Motorists Prove A Great Threat To Bison At Wind Cave National Park

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Fourteen bison at Wind Cave National Park have been killed in collisions with motorists this year. NPS photo.

It's been a century since bison were returned to Wind Cave National Park via a recovery program for the shaggy animals, and while they're thriving, overall, in the park, motorists are proving to be a great threat to them.

Since October motorists have killed at least six bison in the South Dakota park, and overall this year 14 bison have been killed in such collisions, Wind Cave officials report.

As a result of these accidents, the park is stepping up patrols, working on better signage, and hazing animals away from the roads.

“In a typical year, we average three bison killed. Six in just three months is an alarming amount,” said park Superintendent Vidal Davila. “We’re concerned about the safety of our travelers. We don’t want people to get hurt. Sometimes just driving the speed limit is too fast for bad weather conditions.”

Bison and other large animals such as elk are drawn to the roads by salt used to melt snow and ice during winter storms. The park doesn’t salt its roads, but salt is carried into the park by vehicles from outside the park. Clumps of snow and ice, containing salt, are frequently shaken loose while vehicles travel through the park or when vehicles rattle across cattle guards at park boundaries. The animals recently killed were near the park’s southern entrance when hit.

“Bison licking salt on roads during or after a winter storm, especially at night, can be nearly impossible to see. It is hard to imagine an invisible 2,000-pound animal, but with their brown hair they just blend into the darkness," said the superintendent.

The park will seek restitution for each animal killed if the driver is found to be negligent due to factors such as speed or driving under the influence. Wind Cave National Park attempted to donate meat from the animals recently killed to a local food pantry, but state regulations do not allow for road-killed bison to be donated.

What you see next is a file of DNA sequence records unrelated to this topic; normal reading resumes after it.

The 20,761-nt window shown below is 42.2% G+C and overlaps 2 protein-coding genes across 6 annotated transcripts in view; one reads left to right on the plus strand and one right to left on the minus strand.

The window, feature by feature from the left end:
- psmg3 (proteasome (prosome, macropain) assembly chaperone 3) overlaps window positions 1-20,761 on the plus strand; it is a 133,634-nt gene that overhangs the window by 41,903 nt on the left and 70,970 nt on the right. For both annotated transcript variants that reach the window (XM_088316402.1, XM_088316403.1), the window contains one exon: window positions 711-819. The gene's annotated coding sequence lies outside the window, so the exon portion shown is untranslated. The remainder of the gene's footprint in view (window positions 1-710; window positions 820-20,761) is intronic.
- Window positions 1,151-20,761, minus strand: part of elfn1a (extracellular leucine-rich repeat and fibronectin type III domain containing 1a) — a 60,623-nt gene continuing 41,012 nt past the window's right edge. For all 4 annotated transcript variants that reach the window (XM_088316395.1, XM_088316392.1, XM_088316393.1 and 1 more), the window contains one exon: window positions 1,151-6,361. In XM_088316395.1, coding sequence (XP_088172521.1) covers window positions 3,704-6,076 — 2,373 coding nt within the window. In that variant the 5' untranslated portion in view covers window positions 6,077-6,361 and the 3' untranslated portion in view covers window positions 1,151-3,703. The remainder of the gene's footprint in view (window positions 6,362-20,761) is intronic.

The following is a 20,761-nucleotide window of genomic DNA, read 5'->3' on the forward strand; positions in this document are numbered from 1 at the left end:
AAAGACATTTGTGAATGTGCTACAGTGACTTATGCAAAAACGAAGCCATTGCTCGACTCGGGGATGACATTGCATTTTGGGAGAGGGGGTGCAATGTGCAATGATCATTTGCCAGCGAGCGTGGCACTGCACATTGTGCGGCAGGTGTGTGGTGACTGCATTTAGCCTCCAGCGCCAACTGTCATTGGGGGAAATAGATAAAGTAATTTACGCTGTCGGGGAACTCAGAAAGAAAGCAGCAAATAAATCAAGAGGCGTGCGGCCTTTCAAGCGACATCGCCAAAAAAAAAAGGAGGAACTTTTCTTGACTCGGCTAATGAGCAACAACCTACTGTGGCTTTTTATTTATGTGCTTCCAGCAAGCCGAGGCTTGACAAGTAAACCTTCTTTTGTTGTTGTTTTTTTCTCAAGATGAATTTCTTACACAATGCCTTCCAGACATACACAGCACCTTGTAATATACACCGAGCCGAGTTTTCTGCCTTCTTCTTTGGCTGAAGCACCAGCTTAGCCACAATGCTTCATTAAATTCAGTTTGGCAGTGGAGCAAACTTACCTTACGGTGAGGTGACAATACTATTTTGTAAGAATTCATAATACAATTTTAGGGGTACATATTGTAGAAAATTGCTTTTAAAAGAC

The bison carcasses instead provided food for the park’s many predators. There are approximately 500 bison in the park.

Comments

well maybe they shouldnt be driving!

This story amazes me and why it's even on. Man, the smartest creature on earth is also the dumbest... as it was man who ventured into this area and killed off the Buffalo to begin wirth. Now man (not paying attention to their driving) are killing the Buffalos again. You'd think that the Buffalo mothers would teach Jr to stay out of the road, the car has been around over 100 years ya know. The real problem is that you made a park and in thus "tourists" come... 170 years ago there was NO white man west of the Missouri River! Look at the mess we've made of a wonderful country. Just think about what it was like to walk into Yellowstone in the early 1800s or what is now the LA Basin... wonderful! We should be ashamed of ourselves. I avoid parks for one simple reason, Tourists!

There is an excellant chapter in the Barbara Moritsch book, "The Soul of Yosemite", dealing with this issue. We do have a tendency to drive to fast, both in and out of parks, I have been as guilty as anyone. In However, if you try to slowdown, you usually get a severe case of tailgating. Having our rangers out enforcing traffic laws helps much.

A true story from Yellowstone.

Happened one day in Lamar Valley. A man in a small rusty VW bug came upon an old bull bison that was slowly and leisurely crossing the road. Impatient, he honked at it a couple of times whereupon the old bull turned and gave the VW a bison warning look.

The motorist honked again. The bull had enough. He turned and charged, caving in the passenger side of the little pest. Then he lowered his head and, hooking a horn under the car, flipped it up and over on its top with the wheels sticking into the air.

As the car lay there quivering in the middle of the road, the old bull ambled off the pavement and into the green grass of springtime in Lamar. But as he did, he was heard to mutter, "Dunno just what that thing was, but I sure as hell killed it."

(Well, okay -- a mostly true story from Yellowstone.)